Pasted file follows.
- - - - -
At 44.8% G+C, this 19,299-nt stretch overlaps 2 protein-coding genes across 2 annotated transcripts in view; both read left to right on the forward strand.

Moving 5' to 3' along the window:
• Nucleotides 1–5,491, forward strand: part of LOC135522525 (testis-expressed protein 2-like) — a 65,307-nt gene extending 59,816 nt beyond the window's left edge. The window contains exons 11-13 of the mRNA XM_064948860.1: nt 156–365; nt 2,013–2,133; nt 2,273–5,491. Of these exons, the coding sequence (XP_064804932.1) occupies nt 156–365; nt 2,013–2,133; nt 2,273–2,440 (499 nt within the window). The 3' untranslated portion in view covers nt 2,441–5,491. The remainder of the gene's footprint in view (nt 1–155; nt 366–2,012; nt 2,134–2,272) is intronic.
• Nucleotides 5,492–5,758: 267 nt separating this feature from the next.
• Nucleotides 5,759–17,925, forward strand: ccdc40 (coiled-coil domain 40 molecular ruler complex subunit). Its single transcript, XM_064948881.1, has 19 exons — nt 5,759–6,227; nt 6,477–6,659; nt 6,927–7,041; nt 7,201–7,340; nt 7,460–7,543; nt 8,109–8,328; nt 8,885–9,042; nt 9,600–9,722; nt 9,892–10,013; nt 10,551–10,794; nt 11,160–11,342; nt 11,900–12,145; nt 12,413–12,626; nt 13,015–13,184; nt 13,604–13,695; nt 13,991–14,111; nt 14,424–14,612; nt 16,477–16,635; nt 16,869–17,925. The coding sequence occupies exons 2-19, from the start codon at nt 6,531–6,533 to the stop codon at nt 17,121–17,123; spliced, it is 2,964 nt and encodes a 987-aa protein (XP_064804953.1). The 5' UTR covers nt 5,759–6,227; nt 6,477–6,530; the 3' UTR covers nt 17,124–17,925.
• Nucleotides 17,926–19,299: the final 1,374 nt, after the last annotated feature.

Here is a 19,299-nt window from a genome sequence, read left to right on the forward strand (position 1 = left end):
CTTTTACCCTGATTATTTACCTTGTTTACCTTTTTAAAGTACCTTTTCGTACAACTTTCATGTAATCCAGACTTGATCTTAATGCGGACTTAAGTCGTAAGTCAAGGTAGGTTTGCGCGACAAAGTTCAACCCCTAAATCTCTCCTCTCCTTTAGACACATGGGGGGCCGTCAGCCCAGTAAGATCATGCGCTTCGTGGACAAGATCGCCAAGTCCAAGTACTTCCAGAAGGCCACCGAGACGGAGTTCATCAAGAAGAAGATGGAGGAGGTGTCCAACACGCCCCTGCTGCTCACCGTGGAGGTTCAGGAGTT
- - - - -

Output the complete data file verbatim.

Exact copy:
At 44.8% G+C, this 19,299-nt stretch overlaps 2 protein-coding genes across 2 annotated transcripts in view; both read left to right on the forward strand.

Moving 5' to 3' along the window:
• Nucleotides 1–5,491, forward strand: part of LOC135522525 (testis-expressed protein 2-like) — a 65,307-nt gene extending 59,816 nt beyond the window's left edge. The window contains exons 11-13 of the mRNA XM_064948860.1: nt 156–365; nt 2,013–2,133; nt 2,273–5,491. Of these exons, the coding sequence (XP_064804932.1) occupies nt 156–365; nt 2,013–2,133; nt 2,273–2,440 (499 nt within the window). The 3' untranslated portion in view covers nt 2,441–5,491. The remainder of the gene's footprint in view (nt 1–155; nt 366–2,012; nt 2,134–2,272) is intronic.
• Nucleotides 5,492–5,758: 267 nt separating this feature from the next.
• Nucleotides 5,759–17,925, forward strand: ccdc40 (coiled-coil domain 40 molecular ruler complex subunit). Its single transcript, XM_064948881.1, has 19 exons — nt 5,759–6,227; nt 6,477–6,659; nt 6,927–7,041; nt 7,201–7,340; nt 7,460–7,543; nt 8,109–8,328; nt 8,885–9,042; nt 9,600–9,722; nt 9,892–10,013; nt 10,551–10,794; nt 11,160–11,342; nt 11,900–12,145; nt 12,413–12,626; nt 13,015–13,184; nt 13,604–13,695; nt 13,991–14,111; nt 14,424–14,612; nt 16,477–16,635; nt 16,869–17,925. The coding sequence occupies exons 2-19, from the start codon at nt 6,531–6,533 to the stop codon at nt 17,121–17,123; spliced, it is 2,964 nt and encodes a 987-aa protein (XP_064804953.1). The 5' UTR covers nt 5,759–6,227; nt 6,477–6,530; the 3' UTR covers nt 17,124–17,925.
• Nucleotides 17,926–19,299: the final 1,374 nt, after the last annotated feature.

Here is a 19,299-nt window from a genome sequence, read left to right on the forward strand (position 1 = left end):
CTTTTACCCTGATTATTTACCTTGTTTACCTTTTTAAAGTACCTTTTCGTACAACTTTCATGTAATCCAGACTTGATCTTAATGCGGACTTAAGTCGTAAGTCAAGGTAGGTTTGCGCGACAAAGTTCAACCCCTAAATCTCTCCTCTCCTTTAGACACATGGGGGGCCGTCAGCCCAGTAAGATCATGCGCTTCGTGGACAAGATCGCCAAGTCCAAGTACTTCCAGAAGGCCACCGAGACGGAGTTCATCAAGAAGAAGATGGAGGAGGTGTCCAACACGCCCCTGCTGCTCACCGTGGAGGTTCAGGAGTT